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Coping Strategies as Mediating Variables Between Self-serving Attributional Bias and Subjective Well-Being

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Abstract

Self-serving attributional bias (SSAB) is defined as the tendency to attribute positive situations to internal, stable and global causes, and negative situations to external, unstable and specific causes. SSAB, like other manifestations of the self-enhancement motive, is aimed at protecting self-esteem, and therefore expected to be associated with well-being. Furthermore, given the features of this bias, this possible positive association between SSAB and well-being could be mediated by coping strategies. In this study, we wanted to analyze the relationships among SSAB, coping strategies and subjective well-being. Two hundred and five individuals (90 male and 115 female, mean age = 35.99, ranging from 22 to 50) participated voluntarily in this study. Path analysis showed that SSAB had an indirect effect on life satisfaction (the cognitive component of subjective well-being) through the affect balance (the emotional component of subjective well-being). In turn, SSAB had both a direct and an indirect effect on affect balance. The indirect effect was through the use of problem solving and positive cognitive restructuring coping strategies as well as the non-use of avoidant ones. These results suggest that well-being promotion programs should aim at encouraging the use of problem solving and positive cognitive restructuring coping strategies, as well as promoting healthy attributional styles.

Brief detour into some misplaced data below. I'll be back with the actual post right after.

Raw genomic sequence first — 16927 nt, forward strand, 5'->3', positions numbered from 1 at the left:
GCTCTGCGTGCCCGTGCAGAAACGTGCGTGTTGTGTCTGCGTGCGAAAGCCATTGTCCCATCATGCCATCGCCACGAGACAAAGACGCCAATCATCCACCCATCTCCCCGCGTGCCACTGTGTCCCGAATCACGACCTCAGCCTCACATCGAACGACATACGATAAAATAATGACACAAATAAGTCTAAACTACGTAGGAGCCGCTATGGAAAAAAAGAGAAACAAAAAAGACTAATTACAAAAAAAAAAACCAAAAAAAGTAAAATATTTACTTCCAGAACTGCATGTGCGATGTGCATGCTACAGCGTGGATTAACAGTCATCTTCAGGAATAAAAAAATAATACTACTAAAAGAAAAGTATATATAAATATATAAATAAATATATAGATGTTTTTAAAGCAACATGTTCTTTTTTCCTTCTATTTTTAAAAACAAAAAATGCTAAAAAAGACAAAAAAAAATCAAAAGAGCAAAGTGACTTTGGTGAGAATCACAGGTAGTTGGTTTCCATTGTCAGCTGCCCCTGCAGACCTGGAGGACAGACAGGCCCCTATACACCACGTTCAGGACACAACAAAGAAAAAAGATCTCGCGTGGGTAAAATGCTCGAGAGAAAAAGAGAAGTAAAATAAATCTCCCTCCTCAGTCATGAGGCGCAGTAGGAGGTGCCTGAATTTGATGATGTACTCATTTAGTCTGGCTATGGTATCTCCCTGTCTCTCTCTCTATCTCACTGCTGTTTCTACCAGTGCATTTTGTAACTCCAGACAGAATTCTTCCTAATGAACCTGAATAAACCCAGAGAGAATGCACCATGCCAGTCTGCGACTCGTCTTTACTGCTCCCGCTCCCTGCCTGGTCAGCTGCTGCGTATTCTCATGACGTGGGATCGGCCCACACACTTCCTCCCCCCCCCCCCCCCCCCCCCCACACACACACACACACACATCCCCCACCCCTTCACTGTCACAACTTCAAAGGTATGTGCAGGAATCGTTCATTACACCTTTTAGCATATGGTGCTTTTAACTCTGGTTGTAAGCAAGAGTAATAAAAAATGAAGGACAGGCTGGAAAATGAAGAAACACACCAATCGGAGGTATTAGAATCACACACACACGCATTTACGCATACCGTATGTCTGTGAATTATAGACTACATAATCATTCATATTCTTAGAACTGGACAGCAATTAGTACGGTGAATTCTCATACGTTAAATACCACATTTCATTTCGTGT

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Correspondence to Pilar Sanjuán.

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Sanjuán, P., Magallares, A. Coping Strategies as Mediating Variables Between Self-serving Attributional Bias and Subjective Well-Being. J Happiness Stud 15, 443–453 (2014). https://doi.org/10.1007/s10902-013-9430-2

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